Most mornings, a City of Langley bylaw officer will drop by the collection of tents in the trees on the Nickomkl floodplain near 208 Street and Fraser Highway to remind the occupants that while they have a legal right to camp there, the tents have to come down during the day.
A visit by a Times reporter on Monday counted about a dozen people and tents pitched along the tree line, most hidden in the trees.
Most of the tents had been taken down but left in place.
Some local residents think the city isn’t doing enough.
“I drive by it all the time,” Sharon Newbery said.
“It just seems to be growing in size.”
Newbery is concerned that the camp could become a tent city like the ones that generated headlines in Abbotsford and Victoria.
“People shouldn’t have to live in a tent on the side of the road,” Newbery said.
Newbery is a former member of the Langley City Public Safety committee, which has identified crime and homelessness as important issues in the city.
She said driving them away and shuffling them to another community is no solution.
“I want to see these people with homes,” Newbery said.
“They need help and that’s what we need to do, first off.”
Langley City Mayor Ted Schaffer said the municipality has limited options.
“We’re working within the limits of the law,” Schaffer said.
“They (the homeless) have rights, too.”
Those rights were defined by the B.C. Supreme Court last year when it overturned a city of Abbotsford ban on sleeping overnight in city parks.
B.C. Supreme Court Justice Christopher Hinkson ruled that when there aren’t enough shelter spaces in a community, banning sheltered outdoor sleeping violates fundamental rights.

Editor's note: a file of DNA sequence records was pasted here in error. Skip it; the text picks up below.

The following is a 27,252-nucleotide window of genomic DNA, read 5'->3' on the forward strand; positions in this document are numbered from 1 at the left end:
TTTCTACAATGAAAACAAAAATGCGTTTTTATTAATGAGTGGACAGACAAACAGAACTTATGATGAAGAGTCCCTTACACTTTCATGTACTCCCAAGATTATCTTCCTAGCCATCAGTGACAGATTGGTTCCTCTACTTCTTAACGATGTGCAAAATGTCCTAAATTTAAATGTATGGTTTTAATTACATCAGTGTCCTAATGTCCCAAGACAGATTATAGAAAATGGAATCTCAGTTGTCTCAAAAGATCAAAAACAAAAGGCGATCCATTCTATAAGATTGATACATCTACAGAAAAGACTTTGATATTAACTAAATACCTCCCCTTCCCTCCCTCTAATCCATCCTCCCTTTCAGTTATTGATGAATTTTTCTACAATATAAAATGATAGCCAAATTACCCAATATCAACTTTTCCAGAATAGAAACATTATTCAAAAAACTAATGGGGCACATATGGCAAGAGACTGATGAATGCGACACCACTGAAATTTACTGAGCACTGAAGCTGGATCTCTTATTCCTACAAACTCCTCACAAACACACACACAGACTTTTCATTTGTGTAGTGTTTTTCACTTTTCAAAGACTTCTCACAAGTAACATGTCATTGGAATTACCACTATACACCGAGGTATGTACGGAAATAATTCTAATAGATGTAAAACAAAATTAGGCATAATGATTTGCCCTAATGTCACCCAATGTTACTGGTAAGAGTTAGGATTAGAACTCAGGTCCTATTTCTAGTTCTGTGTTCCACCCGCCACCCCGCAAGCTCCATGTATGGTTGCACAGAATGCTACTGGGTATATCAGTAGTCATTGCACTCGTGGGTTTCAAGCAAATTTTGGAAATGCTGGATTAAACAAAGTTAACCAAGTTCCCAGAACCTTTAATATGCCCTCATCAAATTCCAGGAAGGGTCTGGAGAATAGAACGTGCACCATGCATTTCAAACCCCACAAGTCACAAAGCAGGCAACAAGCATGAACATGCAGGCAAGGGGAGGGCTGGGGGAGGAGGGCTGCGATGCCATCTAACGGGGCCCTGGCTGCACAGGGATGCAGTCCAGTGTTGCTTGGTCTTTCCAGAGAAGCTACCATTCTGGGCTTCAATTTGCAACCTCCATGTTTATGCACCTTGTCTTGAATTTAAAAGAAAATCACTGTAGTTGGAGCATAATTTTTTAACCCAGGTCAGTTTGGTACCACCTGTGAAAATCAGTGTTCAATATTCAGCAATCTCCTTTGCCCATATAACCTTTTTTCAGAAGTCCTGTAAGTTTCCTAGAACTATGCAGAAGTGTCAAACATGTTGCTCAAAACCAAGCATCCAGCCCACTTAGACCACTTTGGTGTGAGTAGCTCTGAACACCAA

“The evidence shows … that there is a legitimate need for people to shelter and rest during the day and no indoor shelter in which to do so,” Hinkson wrote.
Darcy Hawkes has the most visible camp at the entrance to the Nicomekl floodplain, out in the open where he sorts through the items he recycles from waste bins.
Hawkes knows some people in the area are unhappy about the camp.
“We hear people honking their horns,” he said.
“From the time they start by the bridge they’ll honk their horn until they get past here. And then there’s the comments that you can hear out of the car windows. It’s never a positive comment.”
He said the people in the tents are there because they have no other place to stay.
“They need places to live,” Hawkes said. “Simple as that.”
Some don’t even have tents, he said.
At nighttime, he said as many as “30 or 40 people” will show up, “couch-surfers” looking for a place to sleep.
At her well-organized camp kitchen, M.R.(who asked that her full name not be used), a 55-year-old woman and long-time Langley resident, was preparing lunch for some people on a portable propane stove.
“It doesn’t make me a bad person (to be homeless),” she said.
“It’s the community that should be ashamed. Nobody deserves to be treated like garbage.”
M.R. said people are living in the trees because provincial financial assistance only provides a “ridiculous” sum of $375 a month for housing in one of the most expensive housing markets in the world.
People who still have homes have “villain-ized” those who don’t, she said.
“Where can we go?”
There has to be ongoing help for the homeless from senior government, Mayor Schaffer said.
“They’re doing the best they can to survive. The city is doing the best it can. The province is sitting on its hands.”
Schaffer said the city and Township have approached Fraser Health about getting an ACT Team (Assertive Community Treatment) to help homeless people in need.
“We’ve asked Fraser Health for it and they said ‘we don’t have the resources,” Schaffer said.
Photo: Bruce Halverson stands in another resident’s kitchen at a Langley City homeless camp. Dan Ferguson/Langley Times.